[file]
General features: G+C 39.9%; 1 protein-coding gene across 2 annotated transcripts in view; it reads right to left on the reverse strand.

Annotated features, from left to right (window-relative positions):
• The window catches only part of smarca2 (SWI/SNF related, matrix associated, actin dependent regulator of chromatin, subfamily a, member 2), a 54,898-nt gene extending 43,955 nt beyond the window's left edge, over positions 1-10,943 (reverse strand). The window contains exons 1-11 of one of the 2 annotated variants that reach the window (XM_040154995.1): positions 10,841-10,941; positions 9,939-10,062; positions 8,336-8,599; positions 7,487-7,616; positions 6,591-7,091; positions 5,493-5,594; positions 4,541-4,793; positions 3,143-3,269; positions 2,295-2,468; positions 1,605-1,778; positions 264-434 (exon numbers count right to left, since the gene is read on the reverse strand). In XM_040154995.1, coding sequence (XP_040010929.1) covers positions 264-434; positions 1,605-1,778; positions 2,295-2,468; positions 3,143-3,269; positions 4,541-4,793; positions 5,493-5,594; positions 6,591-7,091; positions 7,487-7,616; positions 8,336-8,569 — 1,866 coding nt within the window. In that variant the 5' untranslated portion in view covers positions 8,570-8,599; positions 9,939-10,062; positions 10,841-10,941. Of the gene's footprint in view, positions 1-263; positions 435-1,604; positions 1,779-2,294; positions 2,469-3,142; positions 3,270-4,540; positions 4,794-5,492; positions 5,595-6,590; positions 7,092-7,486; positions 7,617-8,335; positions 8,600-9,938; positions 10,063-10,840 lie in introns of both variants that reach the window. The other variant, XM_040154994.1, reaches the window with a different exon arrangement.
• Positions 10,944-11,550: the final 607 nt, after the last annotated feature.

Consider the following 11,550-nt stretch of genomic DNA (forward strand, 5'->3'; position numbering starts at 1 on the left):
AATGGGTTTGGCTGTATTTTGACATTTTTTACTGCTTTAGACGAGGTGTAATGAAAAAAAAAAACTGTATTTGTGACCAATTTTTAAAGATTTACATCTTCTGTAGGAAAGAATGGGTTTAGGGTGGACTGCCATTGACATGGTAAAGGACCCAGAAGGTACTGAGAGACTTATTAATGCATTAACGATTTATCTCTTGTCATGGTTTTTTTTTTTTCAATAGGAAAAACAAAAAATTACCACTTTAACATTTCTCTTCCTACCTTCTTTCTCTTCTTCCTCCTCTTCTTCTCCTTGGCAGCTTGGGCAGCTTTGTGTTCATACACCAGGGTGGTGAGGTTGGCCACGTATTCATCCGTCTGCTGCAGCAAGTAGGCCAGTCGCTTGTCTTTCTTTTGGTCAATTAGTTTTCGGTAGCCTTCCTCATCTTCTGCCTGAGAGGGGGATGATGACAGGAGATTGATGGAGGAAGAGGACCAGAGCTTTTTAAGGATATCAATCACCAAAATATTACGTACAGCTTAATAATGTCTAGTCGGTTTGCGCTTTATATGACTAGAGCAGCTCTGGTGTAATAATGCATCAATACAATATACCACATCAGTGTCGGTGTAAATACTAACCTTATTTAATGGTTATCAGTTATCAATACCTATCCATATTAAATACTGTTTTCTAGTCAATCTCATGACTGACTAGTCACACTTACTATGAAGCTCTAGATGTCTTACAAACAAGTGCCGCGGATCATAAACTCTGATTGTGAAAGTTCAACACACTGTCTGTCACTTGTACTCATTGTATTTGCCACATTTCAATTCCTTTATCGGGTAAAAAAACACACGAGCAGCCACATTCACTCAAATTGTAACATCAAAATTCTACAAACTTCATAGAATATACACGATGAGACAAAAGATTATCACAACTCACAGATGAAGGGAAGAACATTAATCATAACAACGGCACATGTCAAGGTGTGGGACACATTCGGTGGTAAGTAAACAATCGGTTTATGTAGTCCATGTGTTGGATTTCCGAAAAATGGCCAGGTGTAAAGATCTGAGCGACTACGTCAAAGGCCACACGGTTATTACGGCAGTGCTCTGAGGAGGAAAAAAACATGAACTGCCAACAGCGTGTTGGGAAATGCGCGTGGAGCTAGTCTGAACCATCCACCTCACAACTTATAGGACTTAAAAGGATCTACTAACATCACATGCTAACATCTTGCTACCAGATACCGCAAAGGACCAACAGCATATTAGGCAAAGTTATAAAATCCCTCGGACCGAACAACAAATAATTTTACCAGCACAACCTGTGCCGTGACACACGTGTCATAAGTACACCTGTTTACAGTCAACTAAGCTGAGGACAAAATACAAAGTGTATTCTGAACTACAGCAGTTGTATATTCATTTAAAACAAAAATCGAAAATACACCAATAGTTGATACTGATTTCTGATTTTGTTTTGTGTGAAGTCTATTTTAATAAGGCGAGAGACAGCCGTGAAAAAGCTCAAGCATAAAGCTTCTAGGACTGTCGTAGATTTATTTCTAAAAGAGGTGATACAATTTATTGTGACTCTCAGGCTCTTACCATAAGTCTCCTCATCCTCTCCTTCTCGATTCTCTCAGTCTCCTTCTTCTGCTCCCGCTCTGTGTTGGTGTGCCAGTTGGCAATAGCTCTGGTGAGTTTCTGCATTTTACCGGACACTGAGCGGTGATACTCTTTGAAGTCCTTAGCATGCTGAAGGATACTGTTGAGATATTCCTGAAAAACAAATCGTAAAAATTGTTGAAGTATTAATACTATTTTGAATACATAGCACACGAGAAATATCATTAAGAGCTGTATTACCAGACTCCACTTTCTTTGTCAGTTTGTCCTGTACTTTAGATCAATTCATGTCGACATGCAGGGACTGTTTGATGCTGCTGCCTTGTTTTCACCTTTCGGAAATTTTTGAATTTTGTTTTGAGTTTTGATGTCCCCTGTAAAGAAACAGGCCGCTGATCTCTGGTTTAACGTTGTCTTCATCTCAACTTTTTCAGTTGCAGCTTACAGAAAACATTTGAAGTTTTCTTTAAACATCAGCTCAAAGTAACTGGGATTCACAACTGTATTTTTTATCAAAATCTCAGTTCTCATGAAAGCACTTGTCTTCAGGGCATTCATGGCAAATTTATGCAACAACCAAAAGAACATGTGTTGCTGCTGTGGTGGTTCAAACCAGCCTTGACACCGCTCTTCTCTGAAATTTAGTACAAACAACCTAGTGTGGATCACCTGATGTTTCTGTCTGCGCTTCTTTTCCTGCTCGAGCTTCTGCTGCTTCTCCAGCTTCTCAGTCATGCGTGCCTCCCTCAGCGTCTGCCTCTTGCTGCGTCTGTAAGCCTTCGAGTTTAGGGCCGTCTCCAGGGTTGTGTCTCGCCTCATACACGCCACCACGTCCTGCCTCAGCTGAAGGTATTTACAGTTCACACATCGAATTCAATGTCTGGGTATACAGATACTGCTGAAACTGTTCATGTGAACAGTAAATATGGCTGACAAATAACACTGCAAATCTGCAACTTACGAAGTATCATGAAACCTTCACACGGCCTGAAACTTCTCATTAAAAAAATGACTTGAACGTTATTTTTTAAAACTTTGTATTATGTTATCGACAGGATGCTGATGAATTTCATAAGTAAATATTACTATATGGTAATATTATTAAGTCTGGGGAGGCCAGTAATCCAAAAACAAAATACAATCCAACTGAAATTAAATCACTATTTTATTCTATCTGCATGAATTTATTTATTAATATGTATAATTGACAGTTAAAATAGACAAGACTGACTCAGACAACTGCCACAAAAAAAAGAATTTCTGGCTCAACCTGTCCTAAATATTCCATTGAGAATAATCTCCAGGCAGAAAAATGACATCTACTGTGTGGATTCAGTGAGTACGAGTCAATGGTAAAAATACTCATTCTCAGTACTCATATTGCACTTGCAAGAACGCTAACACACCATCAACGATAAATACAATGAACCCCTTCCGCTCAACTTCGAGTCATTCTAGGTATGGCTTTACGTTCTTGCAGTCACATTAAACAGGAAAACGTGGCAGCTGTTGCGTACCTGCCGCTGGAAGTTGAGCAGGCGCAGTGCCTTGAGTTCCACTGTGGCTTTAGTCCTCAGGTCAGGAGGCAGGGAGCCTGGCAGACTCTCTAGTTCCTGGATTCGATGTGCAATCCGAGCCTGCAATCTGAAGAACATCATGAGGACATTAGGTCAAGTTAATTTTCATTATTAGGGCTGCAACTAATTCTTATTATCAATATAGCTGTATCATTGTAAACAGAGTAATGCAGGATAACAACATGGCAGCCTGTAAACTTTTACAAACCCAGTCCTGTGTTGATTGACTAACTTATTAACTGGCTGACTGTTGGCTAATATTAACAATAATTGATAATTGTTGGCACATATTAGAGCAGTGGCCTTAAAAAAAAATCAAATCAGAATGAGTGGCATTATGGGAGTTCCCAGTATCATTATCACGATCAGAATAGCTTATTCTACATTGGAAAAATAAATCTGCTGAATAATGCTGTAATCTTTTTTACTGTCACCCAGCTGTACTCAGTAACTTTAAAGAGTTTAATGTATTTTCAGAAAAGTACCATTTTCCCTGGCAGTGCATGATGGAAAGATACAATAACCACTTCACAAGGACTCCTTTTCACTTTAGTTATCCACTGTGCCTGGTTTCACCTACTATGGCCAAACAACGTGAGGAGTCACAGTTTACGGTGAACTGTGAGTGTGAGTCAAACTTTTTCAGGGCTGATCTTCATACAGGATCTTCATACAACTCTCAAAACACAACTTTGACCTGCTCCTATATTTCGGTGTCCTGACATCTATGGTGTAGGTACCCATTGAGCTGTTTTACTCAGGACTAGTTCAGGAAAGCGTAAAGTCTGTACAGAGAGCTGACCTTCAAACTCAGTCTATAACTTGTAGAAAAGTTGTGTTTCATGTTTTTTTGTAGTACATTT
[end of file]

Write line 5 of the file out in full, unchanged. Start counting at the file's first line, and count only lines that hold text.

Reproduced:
Consider the following 11,550-nt stretch of genomic DNA (forward strand, 5'->3'; position numbering starts at 1 on the left):